Journal of Ethology

, Volume 27, Issue 3, pp 333-341

First online:

The function of multi-pod aggregations of fish-eating killer whales (Orcinus orca) in Kamchatka, Far East Russia

  • Olga A. FilatovaAffiliated withDepartment of Vertebrate Zoology, Faculty of Biology, Moscow State University Email author 
  • , Ivan D. FedutinAffiliated withCentral Forest State Nature Reserve
  • , Tatyana V. IvkovichAffiliated withDepartment of Vertebrate Zoology, Faculty of Biology, St Petersburg State University
  • , Mikhail M. NagaylikAffiliated withDepartment of Vertebrate Zoology, Faculty of Biology, Moscow State University
  • , Alexandr M. BurdinAffiliated withAlaska SeaLife CenterKamchatka Branch of the Pacific Institute of Geography RAS
  • , Erich HoytAffiliated withWhale and Dolphin Conservation Society

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In fish-eating North Pacific killer whales, large multi-pod aggregations of up to 100 animals often occur. These aggregations are thought to be reproductive gatherings where mating between members of different pods takes place. However, killer whales are social animals, and the role of these aggregations might also be establishing and maintaining social bonds between pods. Alternatively, it is also possible that multi-pod aggregations are in some way connected with foraging or searching for fish. In this study of killer whales in the western North Pacific, we describe multi-pod aggregations quantitatively and suggest their functional role in the life of fish-eating killer whales. We show that foraging is rare in multi-pod aggregations, whether inter-clan or intra-clan, and thus they are unlikely to play an important role in cooperative foraging. Socialising occurs more frequently in inter-clan rather than in intra-clan aggregations, which suggests the higher arousal level and possible mating during inter-clan aggregations. In summary, multi-pod aggregations of Kamchatka killer whales might be both reproductive assemblages and “clubs” of some kind in which whales gather to establish and maintain social bonds.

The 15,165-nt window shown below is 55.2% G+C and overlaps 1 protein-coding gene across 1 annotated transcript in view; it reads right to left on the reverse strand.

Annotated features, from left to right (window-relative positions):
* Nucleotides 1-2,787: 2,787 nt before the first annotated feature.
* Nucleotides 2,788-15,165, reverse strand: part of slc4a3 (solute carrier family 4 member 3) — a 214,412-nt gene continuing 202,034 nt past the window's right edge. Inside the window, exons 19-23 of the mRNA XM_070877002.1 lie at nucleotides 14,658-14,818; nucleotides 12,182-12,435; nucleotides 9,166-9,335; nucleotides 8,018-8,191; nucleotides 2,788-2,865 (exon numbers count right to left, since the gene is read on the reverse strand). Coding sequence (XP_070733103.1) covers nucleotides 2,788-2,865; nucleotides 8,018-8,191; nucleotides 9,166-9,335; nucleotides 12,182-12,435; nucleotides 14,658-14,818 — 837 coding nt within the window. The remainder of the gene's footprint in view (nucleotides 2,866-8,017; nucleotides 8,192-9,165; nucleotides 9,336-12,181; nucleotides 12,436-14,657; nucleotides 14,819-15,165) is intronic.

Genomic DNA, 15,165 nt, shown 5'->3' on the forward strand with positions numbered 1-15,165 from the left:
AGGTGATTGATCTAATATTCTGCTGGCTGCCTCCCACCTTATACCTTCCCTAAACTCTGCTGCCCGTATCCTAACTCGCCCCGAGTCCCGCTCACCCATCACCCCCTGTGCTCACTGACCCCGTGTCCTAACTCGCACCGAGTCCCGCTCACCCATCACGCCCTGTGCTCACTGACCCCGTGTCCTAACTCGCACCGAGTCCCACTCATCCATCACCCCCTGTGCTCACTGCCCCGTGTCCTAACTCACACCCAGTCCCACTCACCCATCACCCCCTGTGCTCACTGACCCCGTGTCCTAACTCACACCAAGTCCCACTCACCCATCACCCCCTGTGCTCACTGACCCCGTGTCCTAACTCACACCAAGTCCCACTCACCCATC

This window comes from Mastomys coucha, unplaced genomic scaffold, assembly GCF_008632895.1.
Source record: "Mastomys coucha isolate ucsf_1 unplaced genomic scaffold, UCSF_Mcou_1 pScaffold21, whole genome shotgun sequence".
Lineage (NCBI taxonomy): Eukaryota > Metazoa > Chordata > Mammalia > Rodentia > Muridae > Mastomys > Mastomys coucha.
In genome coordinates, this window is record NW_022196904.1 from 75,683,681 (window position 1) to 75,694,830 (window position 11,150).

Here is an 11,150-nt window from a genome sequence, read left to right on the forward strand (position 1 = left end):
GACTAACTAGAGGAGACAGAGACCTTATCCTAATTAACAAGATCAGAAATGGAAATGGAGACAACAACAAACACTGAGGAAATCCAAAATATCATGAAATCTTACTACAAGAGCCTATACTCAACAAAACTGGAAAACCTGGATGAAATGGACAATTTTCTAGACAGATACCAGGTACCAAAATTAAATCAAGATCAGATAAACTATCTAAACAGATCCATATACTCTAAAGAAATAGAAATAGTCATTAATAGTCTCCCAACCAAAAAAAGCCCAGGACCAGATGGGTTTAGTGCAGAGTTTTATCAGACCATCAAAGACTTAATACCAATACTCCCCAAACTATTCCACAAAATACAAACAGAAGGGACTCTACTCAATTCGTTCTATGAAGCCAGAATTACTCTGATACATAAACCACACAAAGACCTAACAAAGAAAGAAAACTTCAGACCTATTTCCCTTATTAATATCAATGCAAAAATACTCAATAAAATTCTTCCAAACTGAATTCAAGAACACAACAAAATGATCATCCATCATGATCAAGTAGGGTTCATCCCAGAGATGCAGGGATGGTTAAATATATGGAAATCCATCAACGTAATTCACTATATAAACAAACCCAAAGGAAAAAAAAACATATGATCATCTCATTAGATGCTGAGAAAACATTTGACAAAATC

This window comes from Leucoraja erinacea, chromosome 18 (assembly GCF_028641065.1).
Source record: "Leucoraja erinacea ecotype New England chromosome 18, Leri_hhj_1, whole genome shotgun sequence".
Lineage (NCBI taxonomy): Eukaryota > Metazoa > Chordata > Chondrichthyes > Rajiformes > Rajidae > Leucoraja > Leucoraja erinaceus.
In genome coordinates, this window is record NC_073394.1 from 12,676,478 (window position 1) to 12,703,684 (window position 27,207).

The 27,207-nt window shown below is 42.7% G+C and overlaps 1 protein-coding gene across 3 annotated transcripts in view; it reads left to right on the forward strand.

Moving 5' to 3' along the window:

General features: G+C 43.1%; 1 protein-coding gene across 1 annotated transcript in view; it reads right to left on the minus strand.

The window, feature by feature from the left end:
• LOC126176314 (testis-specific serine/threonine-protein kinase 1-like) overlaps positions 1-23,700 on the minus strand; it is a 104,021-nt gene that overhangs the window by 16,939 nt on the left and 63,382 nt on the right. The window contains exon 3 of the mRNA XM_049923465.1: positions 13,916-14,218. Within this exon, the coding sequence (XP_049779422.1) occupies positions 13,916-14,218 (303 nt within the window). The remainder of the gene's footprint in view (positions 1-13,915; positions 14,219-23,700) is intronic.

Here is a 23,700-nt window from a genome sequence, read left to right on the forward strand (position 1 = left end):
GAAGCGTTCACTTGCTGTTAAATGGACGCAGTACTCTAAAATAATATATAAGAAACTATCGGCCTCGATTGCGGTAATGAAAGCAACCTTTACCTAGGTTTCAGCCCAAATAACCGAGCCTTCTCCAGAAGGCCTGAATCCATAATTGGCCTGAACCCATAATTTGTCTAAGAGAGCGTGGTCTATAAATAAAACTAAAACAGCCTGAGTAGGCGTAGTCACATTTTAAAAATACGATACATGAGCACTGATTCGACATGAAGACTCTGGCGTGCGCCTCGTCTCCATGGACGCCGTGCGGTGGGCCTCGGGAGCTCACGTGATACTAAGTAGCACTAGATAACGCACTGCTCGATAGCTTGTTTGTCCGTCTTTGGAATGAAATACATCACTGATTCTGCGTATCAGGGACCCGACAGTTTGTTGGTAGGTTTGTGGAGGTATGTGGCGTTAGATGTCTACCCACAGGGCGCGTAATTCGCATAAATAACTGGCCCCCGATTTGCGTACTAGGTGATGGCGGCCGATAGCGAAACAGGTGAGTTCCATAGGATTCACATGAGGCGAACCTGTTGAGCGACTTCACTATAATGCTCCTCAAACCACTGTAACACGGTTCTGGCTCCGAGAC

Killer whales Orcinus orca Social behaviour Aggregations Mating Kamchatka